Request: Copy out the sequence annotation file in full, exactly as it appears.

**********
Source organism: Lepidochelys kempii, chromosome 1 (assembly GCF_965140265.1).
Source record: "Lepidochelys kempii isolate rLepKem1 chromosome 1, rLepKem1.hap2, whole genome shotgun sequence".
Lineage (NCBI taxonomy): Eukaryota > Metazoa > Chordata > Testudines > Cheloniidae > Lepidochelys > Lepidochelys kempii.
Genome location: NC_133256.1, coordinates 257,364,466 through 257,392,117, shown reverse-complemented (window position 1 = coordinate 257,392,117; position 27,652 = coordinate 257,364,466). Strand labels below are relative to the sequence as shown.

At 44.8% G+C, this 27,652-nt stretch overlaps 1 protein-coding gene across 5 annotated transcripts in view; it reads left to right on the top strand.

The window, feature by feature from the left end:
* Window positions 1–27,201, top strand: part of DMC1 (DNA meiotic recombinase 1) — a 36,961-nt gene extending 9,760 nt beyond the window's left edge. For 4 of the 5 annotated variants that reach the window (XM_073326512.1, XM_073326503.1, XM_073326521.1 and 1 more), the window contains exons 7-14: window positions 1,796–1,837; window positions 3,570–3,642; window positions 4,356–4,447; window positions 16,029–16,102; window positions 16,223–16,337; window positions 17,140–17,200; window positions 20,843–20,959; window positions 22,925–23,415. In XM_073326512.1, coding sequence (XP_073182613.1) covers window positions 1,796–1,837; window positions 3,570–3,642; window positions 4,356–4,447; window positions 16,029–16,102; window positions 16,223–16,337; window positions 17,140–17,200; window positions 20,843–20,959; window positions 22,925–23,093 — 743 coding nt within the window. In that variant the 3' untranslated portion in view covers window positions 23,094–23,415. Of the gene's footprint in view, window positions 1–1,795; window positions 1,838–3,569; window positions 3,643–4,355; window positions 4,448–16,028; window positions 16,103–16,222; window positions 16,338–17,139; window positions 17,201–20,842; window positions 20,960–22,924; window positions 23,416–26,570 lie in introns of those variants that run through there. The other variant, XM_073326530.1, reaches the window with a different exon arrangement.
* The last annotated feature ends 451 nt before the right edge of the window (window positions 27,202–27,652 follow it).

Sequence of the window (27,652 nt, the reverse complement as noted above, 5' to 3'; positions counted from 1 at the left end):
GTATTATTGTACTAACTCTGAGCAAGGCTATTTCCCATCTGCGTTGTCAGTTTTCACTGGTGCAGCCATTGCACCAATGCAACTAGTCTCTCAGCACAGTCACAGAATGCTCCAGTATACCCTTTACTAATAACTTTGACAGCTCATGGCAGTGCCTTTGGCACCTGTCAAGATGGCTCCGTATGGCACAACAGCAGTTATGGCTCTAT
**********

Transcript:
Source organism: Lepidochelys kempii, chromosome 1 (assembly GCF_965140265.1).
Source record: "Lepidochelys kempii isolate rLepKem1 chromosome 1, rLepKem1.hap2, whole genome shotgun sequence".
Lineage (NCBI taxonomy): Eukaryota > Metazoa > Chordata > Testudines > Cheloniidae > Lepidochelys > Lepidochelys kempii.
Genome location: NC_133256.1, coordinates 257,364,466 through 257,392,117, shown reverse-complemented (window position 1 = coordinate 257,392,117; position 27,652 = coordinate 257,364,466). Strand labels below are relative to the sequence as shown.

At 44.8% G+C, this 27,652-nt stretch overlaps 1 protein-coding gene across 5 annotated transcripts in view; it reads left to right on the top strand.

The window, feature by feature from the left end:
* Window positions 1–27,201, top strand: part of DMC1 (DNA meiotic recombinase 1) — a 36,961-nt gene extending 9,760 nt beyond the window's left edge. For 4 of the 5 annotated variants that reach the window (XM_073326512.1, XM_073326503.1, XM_073326521.1 and 1 more), the window contains exons 7-14: window positions 1,796–1,837; window positions 3,570–3,642; window positions 4,356–4,447; window positions 16,029–16,102; window positions 16,223–16,337; window positions 17,140–17,200; window positions 20,843–20,959; window positions 22,925–23,415. In XM_073326512.1, coding sequence (XP_073182613.1) covers window positions 1,796–1,837; window positions 3,570–3,642; window positions 4,356–4,447; window positions 16,029–16,102; window positions 16,223–16,337; window positions 17,140–17,200; window positions 20,843–20,959; window positions 22,925–23,093 — 743 coding nt within the window. In that variant the 3' untranslated portion in view covers window positions 23,094–23,415. Of the gene's footprint in view, window positions 1–1,795; window positions 1,838–3,569; window positions 3,643–4,355; window positions 4,448–16,028; window positions 16,103–16,222; window positions 16,338–17,139; window positions 17,201–20,842; window positions 20,960–22,924; window positions 23,416–26,570 lie in introns of those variants that run through there. The other variant, XM_073326530.1, reaches the window with a different exon arrangement.
* The last annotated feature ends 451 nt before the right edge of the window (window positions 27,202–27,652 follow it).

Sequence of the window (27,652 nt, the reverse complement as noted above, 5' to 3'; positions counted from 1 at the left end):
GTATTATTGTACTAACTCTGAGCAAGGCTATTTCCCATCTGCGTTGTCAGTTTTCACTGGTGCAGCCATTGCACCAATGCAACTAGTCTCTCAGCACAGTCACAGAATGCTCCAGTATACCCTTTACTAATAACTTTGACAGCTCATGGCAGTGCCTTTGGCACCTGTCAAGATGGCTCCGTATGGCACAACAGCAGTTATGGCTCTAT